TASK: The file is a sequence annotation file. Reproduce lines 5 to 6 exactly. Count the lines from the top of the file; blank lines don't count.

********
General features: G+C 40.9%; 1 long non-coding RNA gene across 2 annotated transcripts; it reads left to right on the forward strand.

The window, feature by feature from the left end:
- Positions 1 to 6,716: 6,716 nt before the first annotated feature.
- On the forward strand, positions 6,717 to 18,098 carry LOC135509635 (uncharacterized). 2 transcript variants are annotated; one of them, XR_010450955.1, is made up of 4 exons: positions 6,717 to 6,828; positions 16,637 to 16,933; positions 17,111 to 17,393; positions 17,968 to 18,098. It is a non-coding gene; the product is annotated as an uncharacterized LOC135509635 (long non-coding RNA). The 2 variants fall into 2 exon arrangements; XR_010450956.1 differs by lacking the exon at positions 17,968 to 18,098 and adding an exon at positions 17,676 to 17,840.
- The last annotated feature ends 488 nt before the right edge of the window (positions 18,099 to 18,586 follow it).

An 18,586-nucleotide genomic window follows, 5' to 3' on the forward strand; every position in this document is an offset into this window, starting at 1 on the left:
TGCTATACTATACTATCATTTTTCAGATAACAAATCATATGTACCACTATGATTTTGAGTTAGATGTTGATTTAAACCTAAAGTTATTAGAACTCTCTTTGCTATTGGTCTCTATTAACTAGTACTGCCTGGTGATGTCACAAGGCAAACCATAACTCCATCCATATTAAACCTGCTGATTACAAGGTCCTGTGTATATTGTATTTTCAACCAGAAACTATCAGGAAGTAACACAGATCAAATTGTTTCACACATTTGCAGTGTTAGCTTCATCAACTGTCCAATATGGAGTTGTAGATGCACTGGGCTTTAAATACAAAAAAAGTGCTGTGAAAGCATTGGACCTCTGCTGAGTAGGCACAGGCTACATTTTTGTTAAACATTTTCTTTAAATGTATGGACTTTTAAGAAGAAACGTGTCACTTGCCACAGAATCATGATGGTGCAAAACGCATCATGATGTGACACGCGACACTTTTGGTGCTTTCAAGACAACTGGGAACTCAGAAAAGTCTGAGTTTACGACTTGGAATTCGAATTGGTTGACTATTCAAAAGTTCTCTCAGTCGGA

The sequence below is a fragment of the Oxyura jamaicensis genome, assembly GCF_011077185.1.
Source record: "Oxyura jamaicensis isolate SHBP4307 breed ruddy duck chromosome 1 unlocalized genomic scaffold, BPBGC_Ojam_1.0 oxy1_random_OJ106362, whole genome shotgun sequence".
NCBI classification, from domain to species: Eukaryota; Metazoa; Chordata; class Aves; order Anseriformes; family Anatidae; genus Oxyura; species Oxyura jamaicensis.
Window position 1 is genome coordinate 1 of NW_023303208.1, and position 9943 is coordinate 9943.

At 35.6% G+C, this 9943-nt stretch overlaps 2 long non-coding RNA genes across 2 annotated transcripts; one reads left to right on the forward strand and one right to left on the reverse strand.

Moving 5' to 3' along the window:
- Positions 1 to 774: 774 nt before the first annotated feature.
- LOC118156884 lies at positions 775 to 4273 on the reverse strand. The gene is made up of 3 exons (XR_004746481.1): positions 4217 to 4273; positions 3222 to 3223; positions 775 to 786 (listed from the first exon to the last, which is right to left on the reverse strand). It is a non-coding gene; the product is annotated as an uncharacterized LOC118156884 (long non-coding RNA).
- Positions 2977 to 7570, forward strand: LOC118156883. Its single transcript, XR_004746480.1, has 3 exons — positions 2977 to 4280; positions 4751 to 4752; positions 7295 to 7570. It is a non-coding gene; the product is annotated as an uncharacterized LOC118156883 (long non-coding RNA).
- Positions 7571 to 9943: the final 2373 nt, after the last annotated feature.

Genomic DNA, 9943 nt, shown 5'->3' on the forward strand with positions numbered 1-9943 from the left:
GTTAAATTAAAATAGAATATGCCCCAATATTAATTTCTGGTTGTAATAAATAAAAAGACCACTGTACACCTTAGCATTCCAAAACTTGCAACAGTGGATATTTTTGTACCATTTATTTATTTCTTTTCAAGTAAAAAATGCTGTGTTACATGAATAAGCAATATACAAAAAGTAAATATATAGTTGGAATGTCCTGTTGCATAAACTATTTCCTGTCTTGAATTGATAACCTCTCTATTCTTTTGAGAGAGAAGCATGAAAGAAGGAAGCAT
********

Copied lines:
- The last annotated feature ends 488 nt before the right edge of the window (positions 18,099 to 18,586 follow it).

An 18,586-nucleotide genomic window follows, 5' to 3' on the forward strand; every position in this document is an offset into this window, starting at 1 on the left: